While spending time with the SOLT sisters in the nearby town of Dunseith, four of us discovered how a person who devotes his or her life to God actually lives their faith daily in this difficult world. Their lives are simply based on unconditional love for others, and for God. We spent the first hour celebrating daily mass with residents in the nursing home. Instead of fleeing the scene right away, we remained for well over an hour. After helping some people return to their rooms, we found a beach ball and starting passing it around to the five remaining elderly men and women. Even if they could only use one hand with little movement and energy, they all participated and returned the volley! It was such a joyful morning in keeping everybody involved in the game and occasionally diving for the ball so the game would continue. As we walked to the convent with the sisters, I gained great insight into how they are people first-and-foremost, but have taken that extra step towards sainthood by choosing a life of prayer and devotion. Praying the liturgy of the hours and rosary with the entire convent in their private chapel was a blessed experience. Enjoying a home cooked meal with each of them, including two aspirants (those who had lived with the sisters for nearly a year in discerning their vocation), again opened my mind to my own calling of vocation. We again helped the community through cleaning the church. Serving the Lord through prayer and manual labor, even for a week, is the least we can do in our short lifetime, and it is indeed pleasing to Him.
I do wish to speak to the beauty of how each of our days began. Beginning at 7 in the morning, the fifteen of us from NDSU and USM spent one hour with Our Lord in the beautifully-adorned adoration chapel. Without that time of prayer and meditation, there was no way any of us would be able to share the love we received from Christ with the people we would encounter each and every day. We needed that daily recharge and re-energization, in order for us to use up every last bit of juice evangelizing and serving the people of the Turtle Mountains. We also participated in liturgy of the hour together. And every single afternoon, we received Jesus in the most holy Eucharist. The homily and celebration of the Eucharist, when performed by a SOLT priest, is possibly the most beautiful thing I have ever witnessed. The genuine love that a SOLT clergy member has for the Blessed Virgin Mary comes through so gracefully in their lifestyle. Prayer, celebrating the mass, and keeping the faith should be the foundation of every mission trip.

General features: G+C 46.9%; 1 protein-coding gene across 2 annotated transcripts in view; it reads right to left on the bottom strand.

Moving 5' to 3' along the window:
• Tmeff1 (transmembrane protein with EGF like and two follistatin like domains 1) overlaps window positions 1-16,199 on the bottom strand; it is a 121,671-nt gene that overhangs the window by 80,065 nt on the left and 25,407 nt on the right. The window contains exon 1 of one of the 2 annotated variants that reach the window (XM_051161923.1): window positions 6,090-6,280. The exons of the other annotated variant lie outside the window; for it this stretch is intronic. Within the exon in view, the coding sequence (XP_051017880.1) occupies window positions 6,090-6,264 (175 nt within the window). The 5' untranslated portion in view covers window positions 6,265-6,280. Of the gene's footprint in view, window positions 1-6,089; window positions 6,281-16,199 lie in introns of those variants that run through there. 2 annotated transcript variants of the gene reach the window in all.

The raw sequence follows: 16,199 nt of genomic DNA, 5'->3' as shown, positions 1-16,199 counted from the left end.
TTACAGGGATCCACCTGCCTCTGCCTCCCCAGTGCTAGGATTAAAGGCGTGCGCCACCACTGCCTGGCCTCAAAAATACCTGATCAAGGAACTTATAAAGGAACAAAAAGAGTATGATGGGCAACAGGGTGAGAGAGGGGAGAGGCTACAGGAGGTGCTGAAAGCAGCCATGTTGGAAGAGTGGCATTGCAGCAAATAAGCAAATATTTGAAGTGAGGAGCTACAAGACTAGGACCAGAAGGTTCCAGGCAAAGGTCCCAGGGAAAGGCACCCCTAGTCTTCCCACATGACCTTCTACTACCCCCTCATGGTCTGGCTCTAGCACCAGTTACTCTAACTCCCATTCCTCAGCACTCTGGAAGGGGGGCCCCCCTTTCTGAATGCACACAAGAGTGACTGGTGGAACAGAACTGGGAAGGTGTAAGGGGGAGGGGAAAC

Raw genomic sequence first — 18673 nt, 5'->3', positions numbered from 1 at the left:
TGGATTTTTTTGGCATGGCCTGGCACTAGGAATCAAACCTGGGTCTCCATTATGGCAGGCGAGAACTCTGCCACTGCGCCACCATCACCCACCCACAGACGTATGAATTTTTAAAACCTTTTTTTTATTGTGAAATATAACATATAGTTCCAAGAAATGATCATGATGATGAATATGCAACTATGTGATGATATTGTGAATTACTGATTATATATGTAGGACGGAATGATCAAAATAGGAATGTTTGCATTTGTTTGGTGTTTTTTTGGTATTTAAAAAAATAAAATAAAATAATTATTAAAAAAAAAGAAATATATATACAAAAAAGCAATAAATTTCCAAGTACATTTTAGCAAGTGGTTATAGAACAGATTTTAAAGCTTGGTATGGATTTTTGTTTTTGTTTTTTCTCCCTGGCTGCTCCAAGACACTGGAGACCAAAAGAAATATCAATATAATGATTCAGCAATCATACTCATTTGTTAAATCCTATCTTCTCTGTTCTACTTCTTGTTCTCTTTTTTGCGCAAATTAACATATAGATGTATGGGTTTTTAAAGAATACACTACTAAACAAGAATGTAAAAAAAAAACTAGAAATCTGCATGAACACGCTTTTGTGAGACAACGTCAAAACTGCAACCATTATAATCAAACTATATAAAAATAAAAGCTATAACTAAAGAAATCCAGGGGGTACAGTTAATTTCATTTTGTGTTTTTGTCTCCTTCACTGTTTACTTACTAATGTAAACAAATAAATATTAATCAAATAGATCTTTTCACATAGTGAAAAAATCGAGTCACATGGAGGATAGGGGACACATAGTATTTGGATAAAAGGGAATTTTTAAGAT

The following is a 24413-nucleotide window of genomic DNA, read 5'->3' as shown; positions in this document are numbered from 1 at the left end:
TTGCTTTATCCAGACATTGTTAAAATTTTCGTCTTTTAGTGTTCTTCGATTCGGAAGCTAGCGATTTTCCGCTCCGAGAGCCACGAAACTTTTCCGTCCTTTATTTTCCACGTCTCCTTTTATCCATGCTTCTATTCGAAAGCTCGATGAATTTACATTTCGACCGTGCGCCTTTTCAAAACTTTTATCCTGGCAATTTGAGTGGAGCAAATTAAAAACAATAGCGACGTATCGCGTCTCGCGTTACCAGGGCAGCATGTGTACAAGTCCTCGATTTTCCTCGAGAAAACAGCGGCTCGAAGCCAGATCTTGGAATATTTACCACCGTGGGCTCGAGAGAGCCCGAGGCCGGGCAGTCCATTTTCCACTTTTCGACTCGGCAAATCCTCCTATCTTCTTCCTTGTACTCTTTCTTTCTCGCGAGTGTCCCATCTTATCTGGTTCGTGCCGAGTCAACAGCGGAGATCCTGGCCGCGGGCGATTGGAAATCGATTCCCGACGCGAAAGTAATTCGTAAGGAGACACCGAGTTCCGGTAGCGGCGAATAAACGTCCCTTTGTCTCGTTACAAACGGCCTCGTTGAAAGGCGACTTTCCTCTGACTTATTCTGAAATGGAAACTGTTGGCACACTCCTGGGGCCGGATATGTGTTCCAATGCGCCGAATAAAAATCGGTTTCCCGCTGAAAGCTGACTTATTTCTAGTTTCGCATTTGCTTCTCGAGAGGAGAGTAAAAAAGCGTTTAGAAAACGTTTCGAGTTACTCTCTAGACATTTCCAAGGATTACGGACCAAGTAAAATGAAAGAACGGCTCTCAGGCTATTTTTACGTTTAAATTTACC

Each of our days ended with all of us together, the four of us from Fargo and the eleven from Hattiesburg. We shared our highlights of the day and our low moments. We laughed. We cried. We remembered how our day went and how much we already felt God working in our life. Anyone at St. Paul’s Newman knows how daily mass and benediction concludes - with the singing of “Salve Regina”, of course. Well, we offered to close out our first night of prayer with that hymn, even though our fellow mission friends have never heard it. I’ve never been one to sing loud enough for the next person over to hear me, but I felt comfortable and guided by the Holy Spirit to sing loud for all to hear. I’m convinced it was all Michelle and her beautiful voice, and the lyrics themselves, of course, but our friends were astounded by our rendition! The Salve Regina became our closing prayer for the rest of the trip, and I don’t believe we could’ve picked a better way to bring an end to each long, fruitful day.